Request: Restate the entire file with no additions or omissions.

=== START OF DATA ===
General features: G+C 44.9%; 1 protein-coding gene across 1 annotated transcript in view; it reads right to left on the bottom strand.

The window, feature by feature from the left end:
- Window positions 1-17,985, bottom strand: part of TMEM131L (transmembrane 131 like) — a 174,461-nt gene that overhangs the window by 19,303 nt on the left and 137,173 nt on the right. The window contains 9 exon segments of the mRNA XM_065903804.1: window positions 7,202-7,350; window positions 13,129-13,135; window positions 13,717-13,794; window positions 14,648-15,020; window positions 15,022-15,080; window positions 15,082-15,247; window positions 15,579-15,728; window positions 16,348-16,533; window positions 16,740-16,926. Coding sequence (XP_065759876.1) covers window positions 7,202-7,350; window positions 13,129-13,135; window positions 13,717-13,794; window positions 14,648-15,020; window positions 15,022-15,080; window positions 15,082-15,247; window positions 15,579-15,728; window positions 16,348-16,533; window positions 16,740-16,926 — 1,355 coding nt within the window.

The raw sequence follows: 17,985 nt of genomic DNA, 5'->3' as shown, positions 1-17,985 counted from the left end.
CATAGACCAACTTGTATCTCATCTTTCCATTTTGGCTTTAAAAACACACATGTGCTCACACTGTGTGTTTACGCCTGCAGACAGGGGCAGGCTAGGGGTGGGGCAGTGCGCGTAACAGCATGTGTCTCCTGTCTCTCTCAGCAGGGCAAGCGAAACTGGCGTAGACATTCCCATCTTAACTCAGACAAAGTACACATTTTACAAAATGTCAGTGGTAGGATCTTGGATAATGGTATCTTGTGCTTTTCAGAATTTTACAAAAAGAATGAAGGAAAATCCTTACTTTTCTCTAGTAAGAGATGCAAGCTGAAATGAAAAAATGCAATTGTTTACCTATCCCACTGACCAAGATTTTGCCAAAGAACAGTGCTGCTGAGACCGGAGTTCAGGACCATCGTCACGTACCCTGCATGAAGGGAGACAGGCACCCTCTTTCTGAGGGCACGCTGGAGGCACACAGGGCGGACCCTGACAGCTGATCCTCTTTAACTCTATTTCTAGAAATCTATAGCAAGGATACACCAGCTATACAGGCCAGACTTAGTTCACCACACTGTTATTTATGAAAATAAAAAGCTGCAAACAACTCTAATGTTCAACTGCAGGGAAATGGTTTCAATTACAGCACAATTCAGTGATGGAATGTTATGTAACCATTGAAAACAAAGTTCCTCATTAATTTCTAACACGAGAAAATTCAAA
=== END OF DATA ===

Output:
General features: G+C 44.9%; 1 protein-coding gene across 1 annotated transcript in view; it reads right to left on the bottom strand.

The window, feature by feature from the left end:
- Window positions 1-17,985, bottom strand: part of TMEM131L (transmembrane 131 like) — a 174,461-nt gene that overhangs the window by 19,303 nt on the left and 137,173 nt on the right. The window contains 9 exon segments of the mRNA XM_065903804.1: window positions 7,202-7,350; window positions 13,129-13,135; window positions 13,717-13,794; window positions 14,648-15,020; window positions 15,022-15,080; window positions 15,082-15,247; window positions 15,579-15,728; window positions 16,348-16,533; window positions 16,740-16,926. Coding sequence (XP_065759876.1) covers window positions 7,202-7,350; window positions 13,129-13,135; window positions 13,717-13,794; window positions 14,648-15,020; window positions 15,022-15,080; window positions 15,082-15,247; window positions 15,579-15,728; window positions 16,348-16,533; window positions 16,740-16,926 — 1,355 coding nt within the window.

The raw sequence follows: 17,985 nt of genomic DNA, 5'->3' as shown, positions 1-17,985 counted from the left end.
CATAGACCAACTTGTATCTCATCTTTCCATTTTGGCTTTAAAAACACACATGTGCTCACACTGTGTGTTTACGCCTGCAGACAGGGGCAGGCTAGGGGTGGGGCAGTGCGCGTAACAGCATGTGTCTCCTGTCTCTCTCAGCAGGGCAAGCGAAACTGGCGTAGACATTCCCATCTTAACTCAGACAAAGTACACATTTTACAAAATGTCAGTGGTAGGATCTTGGATAATGGTATCTTGTGCTTTTCAGAATTTTACAAAAAGAATGAAGGAAAATCCTTACTTTTCTCTAGTAAGAGATGCAAGCTGAAATGAAAAAATGCAATTGTTTACCTATCCCACTGACCAAGATTTTGCCAAAGAACAGTGCTGCTGAGACCGGAGTTCAGGACCATCGTCACGTACCCTGCATGAAGGGAGACAGGCACCCTCTTTCTGAGGGCACGCTGGAGGCACACAGGGCGGACCCTGACAGCTGATCCTCTTTAACTCTATTTCTAGAAATCTATAGCAAGGATACACCAGCTATACAGGCCAGACTTAGTTCACCACACTGTTATTTATGAAAATAAAAAGCTGCAAACAACTCTAATGTTCAACTGCAGGGAAATGGTTTCAATTACAGCACAATTCAGTGATGGAATGTTATGTAACCATTGAAAACAAAGTTCCTCATTAATTTCTAACACGAGAAAATTCAAA